The law enforcement agencies must be proactive in tackling the growing rate of mob action and bringing culprits to justice, writes Vincent Obia
In mid-November, a gory video appeared on the internet showing a child, allegedly, beaten and set ablaze by a mob in Lagos. The lad of about seven years old was said to have stolen. Footage of that savage killing went viral within hours. Never mind that the Lagos State Police Command denied the incident. The short video of the boy’s bruised and bloodied body and the public outrage it caused captured the general concern about a menace that is becoming notoriously widespread.
Worried by the growing threat of mob rule, the Senate on Tuesday adopted a motion condemning the act and asking the Minister of Justice and Attorney General of the Federation, state attorneys general, and the Nigeria Police to take steps to apprehend and prosecute those involved. The upper chamber also urged its Committee on Judiciary, Human Rights and Legal Matters to expedite action on the passage of the Anti-Jungle Justice Bill before it.
Mob action, which often leads to death, is a crime under Nigerian laws. Section 33 of the 1999 Constitution says, “Every person has a right to life, and no one shall be deprived intentionally of his life, save in execution of the sentence of a court in respect of a criminal offence of which he has been found guilty in Nigeria.”
But the media abounds with stories of extrajudicial killings and maiming by mobs that go largely unpunished.
In September, there were reports about a man in Uyo whose right hand was chopped off for, allegedly, stealing a television set from a viewing centre. Last month, irate youths in Tudun Wada, in Kaduna South Local Government Area of Kaduna State, attacked and killed about four persons suspected to be members of the Shi’a sect. Witnesses said the mob torched the residence of the group’s leader and demolished the Shiite’s Islamic school in the area.
A man was, reportedly, murdered in March by an angry mob in Benin City after he was caught in a gay act with his partner, who only narrowly escaped lynching. In the same month in Ondo State, a man accused of being gay died a day after he was beaten by a mob. Gay practice is illegal in Nigeria, but no one has the right to indulge in the extrajudicial killing of an offender.
On June 2 in Kano, a 74-year-old trader, Mrs. Bridget Agbahime, was lynched at Kofar Wambai Market by Muslim youths over allegations of blasphemy. Barely one week later, a similar incident occurred in Kaduna, where a carpenter, Mr. Francis Emmanuel, was attacked in the Kakuri area of the metropolis by some Muslim youths for allegedly failing to observe the Ramadan fast.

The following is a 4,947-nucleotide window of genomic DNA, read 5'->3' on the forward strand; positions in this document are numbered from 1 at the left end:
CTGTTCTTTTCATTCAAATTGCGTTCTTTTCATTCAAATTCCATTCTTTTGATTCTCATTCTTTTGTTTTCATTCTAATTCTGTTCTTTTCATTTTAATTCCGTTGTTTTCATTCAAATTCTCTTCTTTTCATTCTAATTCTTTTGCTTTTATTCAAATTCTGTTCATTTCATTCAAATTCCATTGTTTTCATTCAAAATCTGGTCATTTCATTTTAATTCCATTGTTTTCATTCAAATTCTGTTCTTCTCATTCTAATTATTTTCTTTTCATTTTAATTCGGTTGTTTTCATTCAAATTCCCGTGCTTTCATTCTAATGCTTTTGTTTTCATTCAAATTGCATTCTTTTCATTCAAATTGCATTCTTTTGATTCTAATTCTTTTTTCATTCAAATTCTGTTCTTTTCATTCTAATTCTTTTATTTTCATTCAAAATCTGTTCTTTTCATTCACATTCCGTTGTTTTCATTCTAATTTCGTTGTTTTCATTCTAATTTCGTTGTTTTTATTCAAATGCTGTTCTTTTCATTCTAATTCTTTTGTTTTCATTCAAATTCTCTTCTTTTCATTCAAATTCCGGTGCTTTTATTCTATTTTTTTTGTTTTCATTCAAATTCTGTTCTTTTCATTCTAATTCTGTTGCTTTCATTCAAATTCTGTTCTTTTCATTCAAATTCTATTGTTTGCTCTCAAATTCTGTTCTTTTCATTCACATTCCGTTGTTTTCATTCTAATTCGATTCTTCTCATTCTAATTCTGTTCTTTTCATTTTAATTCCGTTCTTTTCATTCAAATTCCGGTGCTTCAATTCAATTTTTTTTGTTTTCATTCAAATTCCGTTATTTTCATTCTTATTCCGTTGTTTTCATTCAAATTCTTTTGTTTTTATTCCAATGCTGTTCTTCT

Despite the rising incidence of mob killings and assaults, there are hardly effective efforts by the Nigeria Police and the other law enforcement agencies to arrest and prosecute perpetrators of the crime. And even when suspects are arrested, they largely get off scot-free due to lack of diligent prosecution.
A Kano Magistrates’ Court on November 3 discharged all five suspects in the killing of Agbahime based on the advice of the Kano State Attorney General and Commissioner for Justice. The suspects had faced a four-count charge of allegedly inciting disturbance, culpable homicide, joint act, and mischief.
But when the matter came up, Principal State Counsel, Rabiu Yusuf, who represented the attorney-general, told the court that after going through the case diary, the state’s chief law officer had given the legal advice “that there is no case to answer as the suspects are all innocent and orders the court to discharge all the suspects.”
The Chief Magistrate, Muhammad Jibril, discharged the five suspects and dismissed the case, as advised by the attorney-general of Kano State.
Many Nigerians have condemned the action of the Kano State government.
That condemnation applies with equal force to all acts of negligence or connivance that have tended to shield perpetrators of mob violence and murders from punishment. Unfortunately, many criminals in the country become brazen in their nefarious acts because they do not get punished for what they have done. A dangerous repercussion of this lack of punishment for crime is the resort to self-help and the rise of gangsterism, as individuals and groups seek to protect themselves. This is bound to worsen the security situation in the country.
The avoid those ugly repercussions, government at all levels must take deliberate, determined, and sincere steps to tackle the increasing incidence of mob assault. The resolution by the Senate last week, which condemned “mob action under any circumstances” and urged the police and other security agencies to brace up and tackle the problem, is commendable.
Interestingly, every inch of the Nigerian territory is under the supervision and protection of a police command. Heads of the police commands should be made to account for mob actions and other security breaches that occur in their areas of jurisdiction. This is more so when some of the mob activities that have resulted in deaths are known to have occurred within the vicinities of police stations whose officers turn a deaf ear to the crimes even when they are alerted by members of the public.
Government must be alive to its primary responsibility of guaranteeing the security and welfare of the citizens in any circumstance.